Given that a conventional pulse jet only has one moving part (the valve) one might be tempted to ask -- why bother to design and build a valveless pulse jet?
Well the problem with conventional pulse jet engines is that the valves are subjected to intense physical and thermal punishment. As a result, they require regular replacement and represent a weak link in the engine's reliability.
From what I've been able to discover, many of the pulse jet powered V1 "flying bombs" which were launched by Germany against Britain during WW2 didn't actually reach their targets because the engines failed enroute. Even extensive US government testing undertaken by the NACA produced reed valves that were only good for about 20-30 minutes of continuous operation on larger engines.
So, by eliminating the valves, it should be possible to make an engine that is as simple as a ramjet having absolutely no moving parts.
The Lockwood-Hiller Design
In 1967 they filed a patent for such an engine and produced a number of working prototypes for which some very impressive claims were made.
The picture on the right is one of the Hiller-Lockwood prototypes being tested. This particular engine is said to have weighed in at just 30 pounds and produced around 300 pounds of thrust. Note that most of the engine is glowing with the heat produced. Also note that it appears as if the guy in the background thinks his hearing protection is inadequate.
One of the big claims to fame of this engine was that it was imune to the damaging effects of ingested foreign materials. Gas turbine engines by comparison are very easily destroyed by objects that get sucked into their intakes. In fact, every year many commercial airliners require major engine repairs after birds are sucked into the intakes.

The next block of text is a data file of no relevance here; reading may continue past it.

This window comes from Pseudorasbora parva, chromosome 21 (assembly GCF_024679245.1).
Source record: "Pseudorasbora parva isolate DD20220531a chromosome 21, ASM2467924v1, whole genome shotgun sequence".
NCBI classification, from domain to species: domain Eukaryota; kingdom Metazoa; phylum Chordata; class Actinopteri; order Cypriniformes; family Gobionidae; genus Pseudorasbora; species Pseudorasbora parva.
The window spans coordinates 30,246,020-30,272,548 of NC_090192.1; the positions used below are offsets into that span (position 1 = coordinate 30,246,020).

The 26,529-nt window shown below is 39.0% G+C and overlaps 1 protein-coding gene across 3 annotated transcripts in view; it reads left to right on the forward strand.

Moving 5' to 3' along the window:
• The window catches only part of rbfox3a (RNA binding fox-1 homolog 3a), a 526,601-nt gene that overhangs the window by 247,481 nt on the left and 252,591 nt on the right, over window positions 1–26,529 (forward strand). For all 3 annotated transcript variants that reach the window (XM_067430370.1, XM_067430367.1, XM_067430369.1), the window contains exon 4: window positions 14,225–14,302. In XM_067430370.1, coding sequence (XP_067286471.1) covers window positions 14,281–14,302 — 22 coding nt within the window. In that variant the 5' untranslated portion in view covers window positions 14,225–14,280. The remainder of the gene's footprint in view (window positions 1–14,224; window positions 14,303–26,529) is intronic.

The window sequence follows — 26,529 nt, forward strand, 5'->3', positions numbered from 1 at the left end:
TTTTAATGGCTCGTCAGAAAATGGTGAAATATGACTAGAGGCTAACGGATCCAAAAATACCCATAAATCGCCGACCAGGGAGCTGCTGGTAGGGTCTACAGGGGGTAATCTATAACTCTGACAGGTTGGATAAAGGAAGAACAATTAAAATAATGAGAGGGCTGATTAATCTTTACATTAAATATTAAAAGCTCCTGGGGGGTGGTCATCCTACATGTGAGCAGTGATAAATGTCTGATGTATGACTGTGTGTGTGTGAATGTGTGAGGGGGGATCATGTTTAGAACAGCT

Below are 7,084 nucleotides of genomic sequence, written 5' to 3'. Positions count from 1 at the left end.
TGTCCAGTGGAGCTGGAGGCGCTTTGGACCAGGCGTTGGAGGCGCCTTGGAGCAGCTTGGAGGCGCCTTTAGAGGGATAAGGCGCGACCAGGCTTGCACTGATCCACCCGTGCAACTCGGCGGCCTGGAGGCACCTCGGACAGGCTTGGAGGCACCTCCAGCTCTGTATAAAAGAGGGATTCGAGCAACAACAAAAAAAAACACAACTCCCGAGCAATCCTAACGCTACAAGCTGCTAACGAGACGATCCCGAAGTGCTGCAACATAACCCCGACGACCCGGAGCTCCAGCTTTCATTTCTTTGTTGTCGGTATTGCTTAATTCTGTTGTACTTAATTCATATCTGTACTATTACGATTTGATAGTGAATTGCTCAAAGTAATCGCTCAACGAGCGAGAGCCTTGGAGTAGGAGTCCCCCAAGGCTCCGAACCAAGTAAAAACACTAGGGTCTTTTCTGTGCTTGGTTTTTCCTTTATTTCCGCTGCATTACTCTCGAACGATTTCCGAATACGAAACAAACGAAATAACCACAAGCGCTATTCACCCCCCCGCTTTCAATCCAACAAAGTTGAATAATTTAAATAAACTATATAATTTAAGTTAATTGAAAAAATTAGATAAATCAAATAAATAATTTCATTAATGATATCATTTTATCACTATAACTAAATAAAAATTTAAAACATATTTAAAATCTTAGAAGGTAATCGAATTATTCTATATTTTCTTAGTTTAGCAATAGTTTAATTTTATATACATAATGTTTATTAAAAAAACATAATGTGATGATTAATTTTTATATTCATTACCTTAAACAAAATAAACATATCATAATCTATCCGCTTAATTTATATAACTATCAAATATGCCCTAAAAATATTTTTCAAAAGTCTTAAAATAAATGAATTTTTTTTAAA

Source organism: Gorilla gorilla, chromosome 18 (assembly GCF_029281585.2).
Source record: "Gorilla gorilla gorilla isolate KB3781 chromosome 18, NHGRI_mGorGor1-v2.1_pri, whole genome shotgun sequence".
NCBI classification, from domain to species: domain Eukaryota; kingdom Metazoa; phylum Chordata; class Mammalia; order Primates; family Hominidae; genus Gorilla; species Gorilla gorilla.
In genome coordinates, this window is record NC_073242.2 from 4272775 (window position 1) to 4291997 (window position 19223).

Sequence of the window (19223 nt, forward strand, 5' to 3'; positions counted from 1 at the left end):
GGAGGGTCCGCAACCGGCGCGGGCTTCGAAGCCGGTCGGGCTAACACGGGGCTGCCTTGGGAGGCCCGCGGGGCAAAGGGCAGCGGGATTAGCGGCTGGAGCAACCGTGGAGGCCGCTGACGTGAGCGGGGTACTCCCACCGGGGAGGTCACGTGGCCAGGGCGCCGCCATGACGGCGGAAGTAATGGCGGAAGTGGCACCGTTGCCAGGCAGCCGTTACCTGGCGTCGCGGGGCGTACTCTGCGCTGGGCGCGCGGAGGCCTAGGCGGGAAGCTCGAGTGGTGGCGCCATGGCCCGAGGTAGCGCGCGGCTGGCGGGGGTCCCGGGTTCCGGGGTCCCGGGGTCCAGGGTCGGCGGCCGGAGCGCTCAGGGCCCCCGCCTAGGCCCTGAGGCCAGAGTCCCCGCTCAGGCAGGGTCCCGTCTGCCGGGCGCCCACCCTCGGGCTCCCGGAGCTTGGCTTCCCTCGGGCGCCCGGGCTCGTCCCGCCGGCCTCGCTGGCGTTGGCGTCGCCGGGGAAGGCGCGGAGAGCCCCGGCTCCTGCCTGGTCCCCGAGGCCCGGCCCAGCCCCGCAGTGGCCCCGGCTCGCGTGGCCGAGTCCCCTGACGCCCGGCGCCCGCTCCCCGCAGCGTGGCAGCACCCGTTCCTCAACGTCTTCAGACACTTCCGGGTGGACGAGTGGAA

The above diagram documents the basic theory of operation behind the valveless pulse jet and also shows the effect of the thrust augmentors that Hiller and Lockwood added to their engine.
To explain in more detail what is happening:
They work by recruiting extra (cool) fresh air by virtue of the venturi effect. This cool fresh air mixes with the hot exhaust gasses and, as a result, expands -- adding to the mass of air being propelled by the engine.
There is some debate as to the effectiveness of these augmentors, with some clamiing up to a theoretical 50 percent thrust increase while others say that practical testing produced only a 10-15 percent gain.
There are also a number of other designs around, although none have a reputation for ease of construction, power or simplicity of use.
And here is a BIG valveless pulsejet used for warming orchards. The developer says he'll have the noise problem sorted out within a year and will be manufacturing these pulsejets for about $500 each. Mind you, the article is dated August 1999 -- I guess it's still too noisy.
I Built One
I've documented the results (with video footage) on this page.
I Also Built A Lockwood/Hiller
The engine is now mounted on my gokart and I intend to run some comprehensive performance (and road) tests sometime in the near future.
Unfortunately, starting a Lockwood-style engine is a little more risky than
starting a regular pulsejet engine. You can read all about my engine and
the accident I had when starting it on
my Lockwood Engine page.